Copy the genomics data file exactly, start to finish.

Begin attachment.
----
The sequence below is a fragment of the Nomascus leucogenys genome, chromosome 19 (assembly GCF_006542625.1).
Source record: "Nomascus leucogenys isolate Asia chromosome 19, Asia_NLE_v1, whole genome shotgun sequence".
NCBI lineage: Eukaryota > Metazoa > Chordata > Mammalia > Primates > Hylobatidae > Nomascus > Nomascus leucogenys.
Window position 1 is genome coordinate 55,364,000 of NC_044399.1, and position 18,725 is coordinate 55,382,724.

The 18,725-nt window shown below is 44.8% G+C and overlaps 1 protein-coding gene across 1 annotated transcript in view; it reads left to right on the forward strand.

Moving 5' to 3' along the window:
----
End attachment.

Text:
The sequence below is a fragment of the Nomascus leucogenys genome, chromosome 19 (assembly GCF_006542625.1).
Source record: "Nomascus leucogenys isolate Asia chromosome 19, Asia_NLE_v1, whole genome shotgun sequence".
NCBI lineage: Eukaryota > Metazoa > Chordata > Mammalia > Primates > Hylobatidae > Nomascus > Nomascus leucogenys.
Window position 1 is genome coordinate 55,364,000 of NC_044399.1, and position 18,725 is coordinate 55,382,724.

The 18,725-nt window shown below is 44.8% G+C and overlaps 1 protein-coding gene across 1 annotated transcript in view; it reads left to right on the forward strand.

Moving 5' to 3' along the window: